Viewmont House provided us with a comfortable home in Longford. Our rooms were large and gracious, meals wonderful, and the upstairs library made a cozy, well lit space for our morning workshop with Patricia. Though she’s a knitwear designer, she is also a fine practitioner of traditional Irish crochet techniques. With tiny crochet hooks and fine cotton yarn, the group went to work!
In the afternoon, we ventured out to take a boat ride on the River Shannon. Destination: Clanmacnoise Monastery.
Clanmacnoise is a sixth century monastery established by St. Ciaran (pronounced kee-ruhn). Its a hauntingly beautiful site, located along the river. Multiple high crosses were recovered here and much of the original buildings still stand – a cathedral, several churches and two round towers. Several of the high kings of Tara and Connacht are buried here. There’s now a museum and cafe on site as well.
I was utterly captivated by this place. More so than any other site we’d visited. Instead of heading into the museum, I went out to wander among the buildings, even walking a mile or so up the road to another, associated site. Too much to look at. Everything felt like sculpture — very old sculpture — set out on the land. Walking about was like experiencing a beautiful composition that changed and recomposed itself every time you moved. The views, the light, the physical objects around. I lost track of the historical tale of the place in favor of experiencing the physical wonder of it, only returning to quickly go through the museum during our final few bits of time there.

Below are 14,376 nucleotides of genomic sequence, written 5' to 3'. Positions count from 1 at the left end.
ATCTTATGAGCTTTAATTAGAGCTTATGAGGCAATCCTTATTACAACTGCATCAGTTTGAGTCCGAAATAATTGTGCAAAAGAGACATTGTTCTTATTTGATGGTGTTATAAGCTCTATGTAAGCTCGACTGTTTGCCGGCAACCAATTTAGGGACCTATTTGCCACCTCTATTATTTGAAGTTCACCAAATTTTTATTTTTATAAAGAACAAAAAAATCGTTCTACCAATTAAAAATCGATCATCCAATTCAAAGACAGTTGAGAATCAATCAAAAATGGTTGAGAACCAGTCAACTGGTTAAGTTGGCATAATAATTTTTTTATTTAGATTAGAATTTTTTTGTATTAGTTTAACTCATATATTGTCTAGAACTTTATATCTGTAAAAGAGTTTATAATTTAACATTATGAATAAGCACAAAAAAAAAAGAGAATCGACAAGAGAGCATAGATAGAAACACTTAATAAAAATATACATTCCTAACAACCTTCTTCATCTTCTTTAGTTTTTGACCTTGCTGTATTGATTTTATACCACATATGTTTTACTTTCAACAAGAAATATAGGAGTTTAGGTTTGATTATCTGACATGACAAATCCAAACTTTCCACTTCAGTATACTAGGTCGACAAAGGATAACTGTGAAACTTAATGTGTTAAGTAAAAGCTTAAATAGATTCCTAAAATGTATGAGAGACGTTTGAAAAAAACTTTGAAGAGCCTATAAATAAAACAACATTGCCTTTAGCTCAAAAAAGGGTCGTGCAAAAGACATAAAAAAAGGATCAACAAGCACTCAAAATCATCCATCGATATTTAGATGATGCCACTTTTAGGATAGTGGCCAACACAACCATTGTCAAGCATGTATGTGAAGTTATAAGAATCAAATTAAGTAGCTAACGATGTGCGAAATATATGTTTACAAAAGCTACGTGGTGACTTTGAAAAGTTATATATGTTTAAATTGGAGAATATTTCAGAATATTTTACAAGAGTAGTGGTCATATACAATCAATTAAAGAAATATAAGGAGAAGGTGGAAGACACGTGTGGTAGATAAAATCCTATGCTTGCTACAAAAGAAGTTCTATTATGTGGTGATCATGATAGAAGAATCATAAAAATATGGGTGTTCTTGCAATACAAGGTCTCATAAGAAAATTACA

And then (can you believe it?) it was time for our final dinner.
Of which I have no pictures because I forgot to take my phone!
Or… maybe I intentionally forgot to take it. When I’m taking photos, I’ve got one part of my head in what’s happening, the other in capturing to record. On our last night together, I like to be as present as possible. Every group that travels with us is unique. Some folks I will see again, but some I will not. It’s time for last questions, exchanging pictures and addresses and group photos (not taken by me). By tomorrow morning, everyone’s minds will be on making those flights.
I wish somehow that the trip didn’t end with an extraordinarily long and uncomfortable flight. But that’s how it goes. Perhaps it’s good to have a big chunk of time when your brain is no longer taking in new information but instead, can just let it all steep, like a tea bag. All the flavor and benefits gradually permeate your head and heart. And then can stay there.
Heather and I waited in Dublin for the day. Hurricane Lorenzo was supposed to hit Ireland just as our group was set to fly home. Luckily, the hurricane fizzled. The two of us, plus our friend and traveler Laurie (who stayed an extra two days in Dublin for a bit of solo exploration) found our hotels, some food, and then spent the afternoon at the National Museum.
That is a body. Recovered from and fully preserved by the Irish bog in which it was found. Kind of morbid but also incredibly fascinating. There are several at the museum. They actually provide a glimpse into the life of Ireland’s people at the various times in which they lived. Their clothes, bodies, even stomach contents were intricately evaluated by scientists. Fascinating stuff!
I was also mesmerized by an exhibit on Irish gold work from the Iron age forward to medieval times.
And of course, we had to visit at least one of Dublin’s knit shops.
I’ll admit to buying some yarn here…
And an evening wander back to our hotel rounded out the night.
So this part of the Wool & Whiskey – Ireland Edition trip came to a close. But it wasn’t the end. I still had a week here in Ireland. More to find. More to see. More questions to ask.
So tune in for the next part, wherein Suzie drives a right-drive manual car for the first time, more contemporary and traditional fiber crafters are found, Irish mountains and coastline are happily visited, and the state of wool in Ireland is finally ascertained.
Picture below is a hint. About wool. Yes, I know those are cows. It’s a subtle hint.